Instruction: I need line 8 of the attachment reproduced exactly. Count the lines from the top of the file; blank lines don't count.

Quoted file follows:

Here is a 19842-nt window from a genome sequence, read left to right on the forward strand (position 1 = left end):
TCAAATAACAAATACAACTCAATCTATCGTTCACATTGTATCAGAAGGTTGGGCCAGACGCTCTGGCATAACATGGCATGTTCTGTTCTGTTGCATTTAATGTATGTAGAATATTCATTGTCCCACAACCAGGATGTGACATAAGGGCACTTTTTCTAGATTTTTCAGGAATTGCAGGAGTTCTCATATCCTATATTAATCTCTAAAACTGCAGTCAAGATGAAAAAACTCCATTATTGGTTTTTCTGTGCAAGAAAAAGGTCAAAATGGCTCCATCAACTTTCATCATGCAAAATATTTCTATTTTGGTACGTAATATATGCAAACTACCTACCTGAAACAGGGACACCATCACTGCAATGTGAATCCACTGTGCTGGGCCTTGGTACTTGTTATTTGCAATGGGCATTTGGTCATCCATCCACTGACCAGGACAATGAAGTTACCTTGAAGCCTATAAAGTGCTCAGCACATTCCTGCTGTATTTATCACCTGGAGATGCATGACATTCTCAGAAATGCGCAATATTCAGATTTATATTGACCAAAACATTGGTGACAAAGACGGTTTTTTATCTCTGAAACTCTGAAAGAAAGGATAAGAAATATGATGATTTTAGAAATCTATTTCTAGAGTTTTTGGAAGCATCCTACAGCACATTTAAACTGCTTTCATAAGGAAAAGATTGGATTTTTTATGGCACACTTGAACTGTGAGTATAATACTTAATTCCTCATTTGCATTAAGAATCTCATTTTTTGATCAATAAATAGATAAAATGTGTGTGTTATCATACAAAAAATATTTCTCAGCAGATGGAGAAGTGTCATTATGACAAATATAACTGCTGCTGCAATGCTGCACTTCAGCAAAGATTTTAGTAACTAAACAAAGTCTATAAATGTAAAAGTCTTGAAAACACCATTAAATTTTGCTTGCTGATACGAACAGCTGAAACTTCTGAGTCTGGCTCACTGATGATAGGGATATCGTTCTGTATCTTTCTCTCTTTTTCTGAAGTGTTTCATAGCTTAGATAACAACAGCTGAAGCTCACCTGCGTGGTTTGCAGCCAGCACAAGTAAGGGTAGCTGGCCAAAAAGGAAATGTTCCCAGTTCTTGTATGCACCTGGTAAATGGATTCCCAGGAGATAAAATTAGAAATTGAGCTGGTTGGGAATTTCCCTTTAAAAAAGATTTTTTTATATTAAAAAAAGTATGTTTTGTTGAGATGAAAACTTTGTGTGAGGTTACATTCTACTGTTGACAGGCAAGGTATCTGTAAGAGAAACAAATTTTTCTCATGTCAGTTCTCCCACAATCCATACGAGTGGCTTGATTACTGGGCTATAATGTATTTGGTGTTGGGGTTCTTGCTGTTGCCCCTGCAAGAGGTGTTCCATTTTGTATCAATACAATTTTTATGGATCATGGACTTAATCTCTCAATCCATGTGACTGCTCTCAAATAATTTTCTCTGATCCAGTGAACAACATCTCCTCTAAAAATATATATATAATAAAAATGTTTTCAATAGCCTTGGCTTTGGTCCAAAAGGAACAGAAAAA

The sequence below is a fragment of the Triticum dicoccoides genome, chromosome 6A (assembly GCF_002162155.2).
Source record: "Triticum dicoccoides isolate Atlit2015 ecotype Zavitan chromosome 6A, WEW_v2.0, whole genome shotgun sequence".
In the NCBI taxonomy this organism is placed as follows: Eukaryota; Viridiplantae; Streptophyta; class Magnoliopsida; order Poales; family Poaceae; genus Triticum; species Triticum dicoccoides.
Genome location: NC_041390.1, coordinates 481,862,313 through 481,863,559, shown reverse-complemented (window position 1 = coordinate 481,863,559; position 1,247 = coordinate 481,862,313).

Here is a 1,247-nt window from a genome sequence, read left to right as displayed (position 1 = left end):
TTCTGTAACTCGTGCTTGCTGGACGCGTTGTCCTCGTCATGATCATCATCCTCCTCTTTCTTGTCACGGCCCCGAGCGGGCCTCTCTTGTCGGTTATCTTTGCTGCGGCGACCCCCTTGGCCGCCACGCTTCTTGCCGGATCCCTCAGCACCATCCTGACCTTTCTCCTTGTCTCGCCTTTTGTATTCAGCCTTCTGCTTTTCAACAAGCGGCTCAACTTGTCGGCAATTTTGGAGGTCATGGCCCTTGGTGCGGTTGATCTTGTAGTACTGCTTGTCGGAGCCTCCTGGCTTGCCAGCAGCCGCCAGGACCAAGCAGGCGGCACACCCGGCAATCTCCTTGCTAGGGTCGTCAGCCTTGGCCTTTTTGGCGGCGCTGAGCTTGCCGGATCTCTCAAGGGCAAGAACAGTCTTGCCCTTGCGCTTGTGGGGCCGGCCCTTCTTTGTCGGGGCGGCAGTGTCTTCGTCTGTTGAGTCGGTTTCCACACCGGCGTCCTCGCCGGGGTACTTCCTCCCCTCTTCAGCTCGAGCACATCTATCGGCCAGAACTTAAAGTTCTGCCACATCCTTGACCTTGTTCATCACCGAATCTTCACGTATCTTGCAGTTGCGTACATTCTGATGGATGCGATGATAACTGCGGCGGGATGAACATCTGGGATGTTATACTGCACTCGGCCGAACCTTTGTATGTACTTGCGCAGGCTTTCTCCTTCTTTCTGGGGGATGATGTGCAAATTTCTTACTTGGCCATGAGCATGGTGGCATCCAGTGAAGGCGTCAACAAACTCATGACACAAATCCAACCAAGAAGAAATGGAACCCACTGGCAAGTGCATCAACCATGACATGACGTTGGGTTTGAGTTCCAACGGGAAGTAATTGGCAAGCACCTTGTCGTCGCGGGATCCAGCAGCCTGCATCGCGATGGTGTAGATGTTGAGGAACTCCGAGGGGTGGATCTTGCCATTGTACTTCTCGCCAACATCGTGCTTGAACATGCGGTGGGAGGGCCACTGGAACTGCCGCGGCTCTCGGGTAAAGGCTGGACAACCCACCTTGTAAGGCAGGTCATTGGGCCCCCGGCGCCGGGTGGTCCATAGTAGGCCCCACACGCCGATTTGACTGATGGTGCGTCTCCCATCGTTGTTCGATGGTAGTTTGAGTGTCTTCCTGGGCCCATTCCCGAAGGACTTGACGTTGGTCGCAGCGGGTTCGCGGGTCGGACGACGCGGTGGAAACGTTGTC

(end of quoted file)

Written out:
TTCTGTAACTCGTGCTTGCTGGACGCGTTGTCCTCGTCATGATCATCATCCTCCTCTTTCTTGTCACGGCCCCGAGCGGGCCTCTCTTGTCGGTTATCTTTGCTGCGGCGACCCCCTTGGCCGCCACGCTTCTTGCCGGATCCCTCAGCACCATCCTGACCTTTCTCCTTGTCTCGCCTTTTGTATTCAGCCTTCTGCTTTTCAACAAGCGGCTCAACTTGTCGGCAATTTTGGAGGTCATGGCCCTTGGTGCGGTTGATCTTGTAGTACTGCTTGTCGGAGCCTCCTGGCTTGCCAGCAGCCGCCAGGACCAAGCAGGCGGCACACCCGGCAATCTCCTTGCTAGGGTCGTCAGCCTTGGCCTTTTTGGCGGCGCTGAGCTTGCCGGATCTCTCAAGGGCAAGAACAGTCTTGCCCTTGCGCTTGTGGGGCCGGCCCTTCTTTGTCGGGGCGGCAGTGTCTTCGTCTGTTGAGTCGGTTTCCACACCGGCGTCCTCGCCGGGGTACTTCCTCCCCTCTTCAGCTCGAGCACATCTATCGGCCAGAACTTAAAGTTCTGCCACATCCTTGACCTTGTTCATCACCGAATCTTCACGTATCTTGCAGTTGCGTACATTCTGATGGATGCGATGATAACTGCGGCGGGATGAACATCTGGGATGTTATACTGCACTCGGCCGAACCTTTGTATGTACTTGCGCAGGCTTTCTCCTTCTTTCTGGGGGATGATGTGCAAATTTCTTACTTGGCCATGAGCATGGTGGCATCCAGTGAAGGCGTCAACAAACTCATGACACAAATCCAACCAAGAAGAAATGGAACCCACTGGCAAGTGCATCAACCATGACATGACGTTGGGTTTGAGTTCCAACGGGAAGTAATTGGCAAGCACCTTGTCGTCGCGGGATCCAGCAGCCTGCATCGCGATGGTGTAGATGTTGAGGAACTCCGAGGGGTGGATCTTGCCATTGTACTTCTCGCCAACATCGTGCTTGAACATGCGGTGGGAGGGCCACTGGAACTGCCGCGGCTCTCGGGTAAAGGCTGGACAACCCACCTTGTAAGGCAGGTCATTGGGCCCCCGGCGCCGGGTGGTCCATAGTAGGCCCCACACGCCGATTTGACTGATGGTGCGTCTCCCATCGTTGTTCGATGGTAGTTTGAGTGTCTTCCTGGGCCCATTCCCGAAGGACTTGACGTTGGTCGCAGCGGGTTCGCGGGTCGGACGACGCGGTGGAAACGTTGTC